Computers are taking over the world? No way! – Computerworld Hong Kong

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Do you remember Arnold Schwarzenegger’s signature movie The Terminator?

I watched my all-time-favorite again recently. One of the scenes shows how Arnold, the robotic killer, welded and fixed the damaged parts of his body in a shabby motel room. A cleaner passing by smelled the stink and asked if there was any dead cat inside. A few options for the response popped up for Arnold: “yes” / “ no” / “please come back later” / “piss off!”. The intelligent robot picked the last answer which best suited the situation.

I am still fascinated by the artificial intelligence (AI) model shown in the 1984 production, which still looks futuristic even today. Now, 32 years after the movie, we are still developing and refining AI!

AI is about to take over the world

AI is generally defined as “the study and design of an intelligent agent which is a system that perceives its environment and takes action” that maximizes its chances of achieving its objectives.

It has been widely used in various areas. A few years ago, Siri which could respond to your questions like a living human being was the favorite toy of many iPhone fans.

Wikipedia, with almost all of its articles available for editing by anyone and registering 10 changes made globally every 10 seconds, started to deploy an AI robot to address accusations of inaccuracy. The robot is able to detect bad or malicious edits and alert Wikipedia’s human editor to take action.

Local AI development

In Hong Kong, the development of AI has also been picking up in recent years. The City University of Hong Kong was awarded the Best Business Application Grand Award by Hong Kong ICT Award in 2014 for its Integrated System for Engineering Works Management built for MTRC. According to the judging panel, the system innovatively deployed AI technologies to manage numerous combinations of data including manpower, wagon, locomotive, equipment, location, and train speed. It aims to provide conflict checking and work optimization for more than 2,600 engineering works every week. By handling the complexity, the system is able to help MTRC bring safety to its more than five million passengers every day.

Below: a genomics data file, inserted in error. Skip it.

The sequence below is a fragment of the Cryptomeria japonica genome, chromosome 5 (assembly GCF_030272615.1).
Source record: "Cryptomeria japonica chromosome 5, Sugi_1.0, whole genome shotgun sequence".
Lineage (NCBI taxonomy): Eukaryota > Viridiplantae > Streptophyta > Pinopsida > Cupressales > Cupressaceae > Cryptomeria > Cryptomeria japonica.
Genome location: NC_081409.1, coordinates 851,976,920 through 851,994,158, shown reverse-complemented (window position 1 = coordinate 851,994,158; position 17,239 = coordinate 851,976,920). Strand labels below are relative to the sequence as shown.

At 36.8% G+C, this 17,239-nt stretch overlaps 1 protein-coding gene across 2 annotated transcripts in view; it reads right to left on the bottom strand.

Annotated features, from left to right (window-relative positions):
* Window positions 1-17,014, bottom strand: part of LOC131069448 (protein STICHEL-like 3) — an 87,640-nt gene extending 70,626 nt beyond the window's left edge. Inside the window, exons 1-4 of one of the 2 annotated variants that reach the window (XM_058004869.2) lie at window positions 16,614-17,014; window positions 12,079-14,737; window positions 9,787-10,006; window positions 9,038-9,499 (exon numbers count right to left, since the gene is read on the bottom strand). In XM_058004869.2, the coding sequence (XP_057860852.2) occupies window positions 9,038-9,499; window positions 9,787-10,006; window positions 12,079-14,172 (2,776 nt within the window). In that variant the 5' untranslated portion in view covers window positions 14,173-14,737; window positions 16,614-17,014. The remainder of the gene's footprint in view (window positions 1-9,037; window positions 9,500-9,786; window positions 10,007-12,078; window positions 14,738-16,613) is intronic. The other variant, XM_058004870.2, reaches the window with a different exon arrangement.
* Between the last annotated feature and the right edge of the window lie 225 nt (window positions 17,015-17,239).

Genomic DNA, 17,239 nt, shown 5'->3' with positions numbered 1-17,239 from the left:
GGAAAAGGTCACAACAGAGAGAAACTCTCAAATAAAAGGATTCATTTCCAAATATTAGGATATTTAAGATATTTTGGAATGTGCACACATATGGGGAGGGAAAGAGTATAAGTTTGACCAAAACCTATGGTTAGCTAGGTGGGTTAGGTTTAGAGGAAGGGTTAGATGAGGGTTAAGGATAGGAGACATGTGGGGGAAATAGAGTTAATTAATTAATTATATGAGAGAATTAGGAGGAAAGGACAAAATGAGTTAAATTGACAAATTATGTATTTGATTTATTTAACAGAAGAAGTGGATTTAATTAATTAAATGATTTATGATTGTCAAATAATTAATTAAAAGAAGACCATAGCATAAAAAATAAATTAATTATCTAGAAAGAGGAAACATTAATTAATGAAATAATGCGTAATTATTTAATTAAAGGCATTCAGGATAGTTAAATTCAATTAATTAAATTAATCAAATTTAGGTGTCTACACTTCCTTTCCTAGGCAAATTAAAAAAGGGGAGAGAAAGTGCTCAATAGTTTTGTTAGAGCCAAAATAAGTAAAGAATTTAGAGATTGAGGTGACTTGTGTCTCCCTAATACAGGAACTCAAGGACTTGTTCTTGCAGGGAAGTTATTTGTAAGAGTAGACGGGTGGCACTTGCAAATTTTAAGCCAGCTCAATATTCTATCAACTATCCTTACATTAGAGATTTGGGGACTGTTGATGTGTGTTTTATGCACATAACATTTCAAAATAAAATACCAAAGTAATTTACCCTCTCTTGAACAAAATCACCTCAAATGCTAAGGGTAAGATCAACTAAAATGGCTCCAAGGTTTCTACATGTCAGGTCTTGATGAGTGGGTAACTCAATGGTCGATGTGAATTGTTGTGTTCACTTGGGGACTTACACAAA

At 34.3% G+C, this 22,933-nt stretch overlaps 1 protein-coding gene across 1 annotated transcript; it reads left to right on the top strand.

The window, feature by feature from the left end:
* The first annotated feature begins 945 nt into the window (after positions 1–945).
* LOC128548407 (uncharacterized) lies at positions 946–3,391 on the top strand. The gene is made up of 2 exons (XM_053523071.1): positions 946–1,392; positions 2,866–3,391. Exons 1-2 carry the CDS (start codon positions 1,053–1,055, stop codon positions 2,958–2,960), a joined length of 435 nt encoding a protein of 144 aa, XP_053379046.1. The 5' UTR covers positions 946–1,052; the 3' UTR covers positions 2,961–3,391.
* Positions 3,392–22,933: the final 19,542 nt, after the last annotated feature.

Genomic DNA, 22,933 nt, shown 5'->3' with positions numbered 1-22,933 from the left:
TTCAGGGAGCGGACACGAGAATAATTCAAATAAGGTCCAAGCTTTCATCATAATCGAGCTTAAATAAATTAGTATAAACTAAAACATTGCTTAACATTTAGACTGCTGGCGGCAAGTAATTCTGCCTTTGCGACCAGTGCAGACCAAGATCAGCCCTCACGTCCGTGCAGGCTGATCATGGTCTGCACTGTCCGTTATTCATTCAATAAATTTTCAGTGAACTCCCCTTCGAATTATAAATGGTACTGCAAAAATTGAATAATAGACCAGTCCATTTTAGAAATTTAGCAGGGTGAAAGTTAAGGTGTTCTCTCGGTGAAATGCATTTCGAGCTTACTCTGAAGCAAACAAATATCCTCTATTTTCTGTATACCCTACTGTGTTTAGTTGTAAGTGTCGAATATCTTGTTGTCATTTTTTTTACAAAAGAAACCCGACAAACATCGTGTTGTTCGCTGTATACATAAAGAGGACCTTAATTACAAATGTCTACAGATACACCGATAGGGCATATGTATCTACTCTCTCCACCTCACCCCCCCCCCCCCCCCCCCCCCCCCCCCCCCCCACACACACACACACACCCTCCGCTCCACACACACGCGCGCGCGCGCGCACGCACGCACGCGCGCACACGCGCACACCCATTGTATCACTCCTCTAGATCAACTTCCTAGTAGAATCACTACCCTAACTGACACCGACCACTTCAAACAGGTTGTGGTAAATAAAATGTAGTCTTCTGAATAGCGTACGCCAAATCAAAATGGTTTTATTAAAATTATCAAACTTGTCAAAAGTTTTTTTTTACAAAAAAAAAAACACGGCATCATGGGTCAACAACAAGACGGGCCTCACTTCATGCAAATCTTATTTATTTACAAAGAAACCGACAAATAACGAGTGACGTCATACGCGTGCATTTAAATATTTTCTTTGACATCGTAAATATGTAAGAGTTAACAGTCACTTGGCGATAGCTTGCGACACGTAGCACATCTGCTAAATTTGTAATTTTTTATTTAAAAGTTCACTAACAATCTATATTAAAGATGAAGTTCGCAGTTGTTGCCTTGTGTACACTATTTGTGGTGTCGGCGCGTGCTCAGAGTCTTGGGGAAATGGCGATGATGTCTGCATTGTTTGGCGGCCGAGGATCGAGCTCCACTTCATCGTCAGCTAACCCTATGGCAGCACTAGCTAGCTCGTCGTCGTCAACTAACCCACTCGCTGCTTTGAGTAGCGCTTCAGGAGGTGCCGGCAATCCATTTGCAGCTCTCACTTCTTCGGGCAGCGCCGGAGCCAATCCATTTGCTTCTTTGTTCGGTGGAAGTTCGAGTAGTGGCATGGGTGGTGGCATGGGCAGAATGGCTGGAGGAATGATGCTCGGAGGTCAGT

Another example is the use of AI for stroke diagnosis. The Hong Kong Polytechnic University has developed a new application that “expertly analyses brain scans” to help doctors determine if a patient is in the life-threatening condition. Immediate diagnosis and treatment within the first three hours of ischemic stroke can greatly minimize brain damage. Therefore, the application which takes less than 10 minutes can help save lives.

Late last year, The Hong Kong University of Science and Technology launched the WeChat-HKUST Joint Laboratory on Artificial Intelligence Technology (or WHAT LAB). The mission of the lab is “to foster artificial intelligence and big data research to improve people’s lives and advance the frontiers of knowledge.”

For WeChat, which is holding a vast amount of data from its 650 million active users, the integration of AI and data mining technologies can reveal more knowledge and insights about users’ preferences and habits. This will enable WeChat to serve its customers better.

Challenges for AI

Straight-forward and toilsome tasks are exactly what AI is good at. However, complicated tasks leading to an ambivalent attitude similar to the response in The Terminator movie pose a great challenge for AI designers to imitate the human thinking process.

Last November, a motorcycle cop in the US stopped a driver-less car and warned the two engineers on board for creating a hazard, as it was going at 24 miles an hour within a busy 35 mph zone. The cutting-edge, law-abiding creation is supposed to lead to a world free of accidents. But it is now doing the exact opposite unfortunately: the AI operated vehicles have racked up a crash rate double that of human drivers, according to a study by the University of Michigan. These were all minor scrape-ups most of which are ironically caused by inattentive human drivers.

So the major challenge for AI is how to integrate the human behavior and decision making process, which can be intuitive, illogical, even chaotic, in addition to the normal conscious step-by-step deduction.

Researchers at Stanford University in the US have a creative approach on this issue: by using crowdteaching. They developed a virtual 3D driving game with California’s highways as the background, and invited human drivers to play the game. For the first time, an AI machine can learn complex driving skills from the behavior of real people.

According to media reports late last month, China’s Ministry of Industry and Information Technology is about to announce the next five-year (2016-2020) implementation plan and one of the focus areas is artificial intelligence.

Computers taking over the world, or not?

So will AI take over our world one day?

A well-known critic of AI, also the co-founder of Paypal and Tesla, Elon Musk, does not think so. He recently formed a non-profit venture called OpenAI. The goal of the venture is “to ensure that the scary prospect of computers surpassing human intelligence may not be the dystopia that some people fear.”

The new organization will pursue the most advanced forms of AI and make its findings known on a royalty-free basis to the public.

By the use of AI, we can avoid repeated and mechanical works. This enables us to maximize the uniqueness of human beings – creativity and imagination – to the fullest extent.

On that note, may I suggest that youngsters in Hong Kong grasp this golden opportunity to develop a more beautiful world!

 

Dr. Winnie Tang
Co-founder and Chairman, steering committee of Smart City Consortium

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